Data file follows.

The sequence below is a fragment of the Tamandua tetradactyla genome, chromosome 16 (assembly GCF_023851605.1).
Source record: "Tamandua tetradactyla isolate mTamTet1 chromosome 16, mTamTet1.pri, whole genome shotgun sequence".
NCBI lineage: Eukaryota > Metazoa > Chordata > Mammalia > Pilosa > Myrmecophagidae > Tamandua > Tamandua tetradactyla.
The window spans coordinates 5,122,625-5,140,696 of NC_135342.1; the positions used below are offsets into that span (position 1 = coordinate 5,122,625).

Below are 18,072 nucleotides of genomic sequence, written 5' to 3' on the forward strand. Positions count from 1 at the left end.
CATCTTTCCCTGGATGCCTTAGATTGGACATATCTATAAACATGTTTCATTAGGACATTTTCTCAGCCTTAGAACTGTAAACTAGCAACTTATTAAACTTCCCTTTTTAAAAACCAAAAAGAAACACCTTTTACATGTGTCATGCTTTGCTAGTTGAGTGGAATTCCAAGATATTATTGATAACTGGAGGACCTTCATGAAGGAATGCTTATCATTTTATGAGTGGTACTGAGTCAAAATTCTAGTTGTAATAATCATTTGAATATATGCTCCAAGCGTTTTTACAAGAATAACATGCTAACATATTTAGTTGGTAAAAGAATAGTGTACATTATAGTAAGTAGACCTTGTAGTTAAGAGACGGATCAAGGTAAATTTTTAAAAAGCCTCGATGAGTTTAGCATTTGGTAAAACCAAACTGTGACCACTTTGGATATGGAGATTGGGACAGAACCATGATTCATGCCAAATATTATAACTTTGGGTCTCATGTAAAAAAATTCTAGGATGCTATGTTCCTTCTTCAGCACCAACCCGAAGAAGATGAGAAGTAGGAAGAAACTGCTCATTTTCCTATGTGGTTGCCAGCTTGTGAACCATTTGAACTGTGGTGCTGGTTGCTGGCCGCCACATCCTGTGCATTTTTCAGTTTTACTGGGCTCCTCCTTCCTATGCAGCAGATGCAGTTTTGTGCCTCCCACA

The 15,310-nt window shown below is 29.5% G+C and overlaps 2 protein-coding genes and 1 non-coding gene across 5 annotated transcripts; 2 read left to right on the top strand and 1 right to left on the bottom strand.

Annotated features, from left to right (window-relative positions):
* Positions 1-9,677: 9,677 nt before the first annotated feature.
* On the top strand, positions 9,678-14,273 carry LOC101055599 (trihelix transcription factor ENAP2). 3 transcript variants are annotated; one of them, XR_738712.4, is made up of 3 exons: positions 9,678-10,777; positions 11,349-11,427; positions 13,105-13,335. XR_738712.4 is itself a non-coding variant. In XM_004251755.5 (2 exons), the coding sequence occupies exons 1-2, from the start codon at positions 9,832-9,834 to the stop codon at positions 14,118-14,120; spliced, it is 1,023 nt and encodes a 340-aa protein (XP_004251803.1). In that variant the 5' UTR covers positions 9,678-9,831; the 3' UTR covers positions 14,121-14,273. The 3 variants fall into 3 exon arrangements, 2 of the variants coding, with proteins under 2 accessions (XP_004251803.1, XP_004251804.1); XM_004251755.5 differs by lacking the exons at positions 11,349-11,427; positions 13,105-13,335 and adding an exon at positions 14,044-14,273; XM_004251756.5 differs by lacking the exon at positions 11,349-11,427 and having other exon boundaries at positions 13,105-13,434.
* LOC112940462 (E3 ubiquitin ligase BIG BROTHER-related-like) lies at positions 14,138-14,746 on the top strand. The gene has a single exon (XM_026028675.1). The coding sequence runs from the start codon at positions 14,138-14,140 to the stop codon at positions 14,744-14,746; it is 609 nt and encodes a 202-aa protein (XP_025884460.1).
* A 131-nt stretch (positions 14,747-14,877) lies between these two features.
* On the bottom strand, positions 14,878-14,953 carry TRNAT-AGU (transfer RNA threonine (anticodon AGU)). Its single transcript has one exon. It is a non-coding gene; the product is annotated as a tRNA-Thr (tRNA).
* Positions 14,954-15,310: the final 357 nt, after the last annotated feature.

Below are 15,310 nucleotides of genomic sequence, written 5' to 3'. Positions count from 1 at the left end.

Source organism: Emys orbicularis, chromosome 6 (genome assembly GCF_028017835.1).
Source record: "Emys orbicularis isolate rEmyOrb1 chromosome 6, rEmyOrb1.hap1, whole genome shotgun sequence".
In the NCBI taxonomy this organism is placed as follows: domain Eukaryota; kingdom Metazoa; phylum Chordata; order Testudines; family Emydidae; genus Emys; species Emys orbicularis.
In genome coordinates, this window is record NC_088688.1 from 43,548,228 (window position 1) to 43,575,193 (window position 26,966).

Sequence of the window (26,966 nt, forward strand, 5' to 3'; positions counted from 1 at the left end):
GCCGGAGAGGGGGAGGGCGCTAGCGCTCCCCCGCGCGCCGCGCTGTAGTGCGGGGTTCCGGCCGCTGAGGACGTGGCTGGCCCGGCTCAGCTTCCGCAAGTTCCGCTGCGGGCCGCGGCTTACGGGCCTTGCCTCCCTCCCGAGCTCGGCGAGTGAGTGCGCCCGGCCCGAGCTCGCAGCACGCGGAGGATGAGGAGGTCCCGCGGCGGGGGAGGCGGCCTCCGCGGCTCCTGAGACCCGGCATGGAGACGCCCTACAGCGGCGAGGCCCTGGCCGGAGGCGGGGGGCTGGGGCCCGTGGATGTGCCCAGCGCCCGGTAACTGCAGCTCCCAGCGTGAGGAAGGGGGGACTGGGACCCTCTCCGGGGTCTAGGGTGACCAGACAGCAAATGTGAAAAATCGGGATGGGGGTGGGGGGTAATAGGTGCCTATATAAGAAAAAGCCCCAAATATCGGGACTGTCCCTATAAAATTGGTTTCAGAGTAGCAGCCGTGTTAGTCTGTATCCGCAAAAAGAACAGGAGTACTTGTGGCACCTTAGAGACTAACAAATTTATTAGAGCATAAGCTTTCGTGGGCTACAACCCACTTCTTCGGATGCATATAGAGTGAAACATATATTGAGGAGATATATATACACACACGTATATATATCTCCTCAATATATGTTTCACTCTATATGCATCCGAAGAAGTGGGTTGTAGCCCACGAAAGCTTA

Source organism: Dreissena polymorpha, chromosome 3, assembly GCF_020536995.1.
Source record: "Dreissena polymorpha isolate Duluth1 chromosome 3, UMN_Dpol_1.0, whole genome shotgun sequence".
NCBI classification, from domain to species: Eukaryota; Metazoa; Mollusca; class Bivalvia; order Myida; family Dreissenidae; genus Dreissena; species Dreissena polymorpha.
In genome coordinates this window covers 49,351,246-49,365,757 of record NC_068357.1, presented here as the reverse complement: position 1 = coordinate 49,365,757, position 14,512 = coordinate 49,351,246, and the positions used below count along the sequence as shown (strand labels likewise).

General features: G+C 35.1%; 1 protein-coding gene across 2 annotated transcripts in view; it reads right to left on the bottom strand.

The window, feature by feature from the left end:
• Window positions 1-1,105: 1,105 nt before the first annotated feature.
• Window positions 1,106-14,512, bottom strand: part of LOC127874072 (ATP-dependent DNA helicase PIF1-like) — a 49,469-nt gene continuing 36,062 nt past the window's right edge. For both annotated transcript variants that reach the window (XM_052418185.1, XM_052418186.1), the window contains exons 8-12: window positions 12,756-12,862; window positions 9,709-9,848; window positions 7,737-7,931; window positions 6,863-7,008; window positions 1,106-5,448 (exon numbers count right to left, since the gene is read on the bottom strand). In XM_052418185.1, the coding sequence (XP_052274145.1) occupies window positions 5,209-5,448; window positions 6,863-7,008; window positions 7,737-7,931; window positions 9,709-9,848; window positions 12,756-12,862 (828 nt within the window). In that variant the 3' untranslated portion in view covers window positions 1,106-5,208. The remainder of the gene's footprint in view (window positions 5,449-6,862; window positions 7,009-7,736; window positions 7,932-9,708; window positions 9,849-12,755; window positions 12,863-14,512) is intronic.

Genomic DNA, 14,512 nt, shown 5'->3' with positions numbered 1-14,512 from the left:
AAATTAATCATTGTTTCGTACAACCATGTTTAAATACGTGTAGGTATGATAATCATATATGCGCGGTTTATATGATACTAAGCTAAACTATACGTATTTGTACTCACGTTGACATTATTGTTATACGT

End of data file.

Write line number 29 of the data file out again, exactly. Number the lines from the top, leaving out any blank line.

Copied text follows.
• Window positions 1,106-14,512, bottom strand: part of LOC127874072 (ATP-dependent DNA helicase PIF1-like) — a 49,469-nt gene continuing 36,062 nt past the window's right edge. For both annotated transcript variants that reach the window (XM_052418185.1, XM_052418186.1), the window contains exons 8-12: window positions 12,756-12,862; window positions 9,709-9,848; window positions 7,737-7,931; window positions 6,863-7,008; window positions 1,106-5,448 (exon numbers count right to left, since the gene is read on the bottom strand). In XM_052418185.1, the coding sequence (XP_052274145.1) occupies window positions 5,209-5,448; window positions 6,863-7,008; window positions 7,737-7,931; window positions 9,709-9,848; window positions 12,756-12,862 (828 nt within the window). In that variant the 3' untranslated portion in view covers window positions 1,106-5,208. The remainder of the gene's footprint in view (window positions 5,449-6,862; window positions 7,009-7,736; window positions 7,932-9,708; window positions 9,849-12,755; window positions 12,863-14,512) is intronic.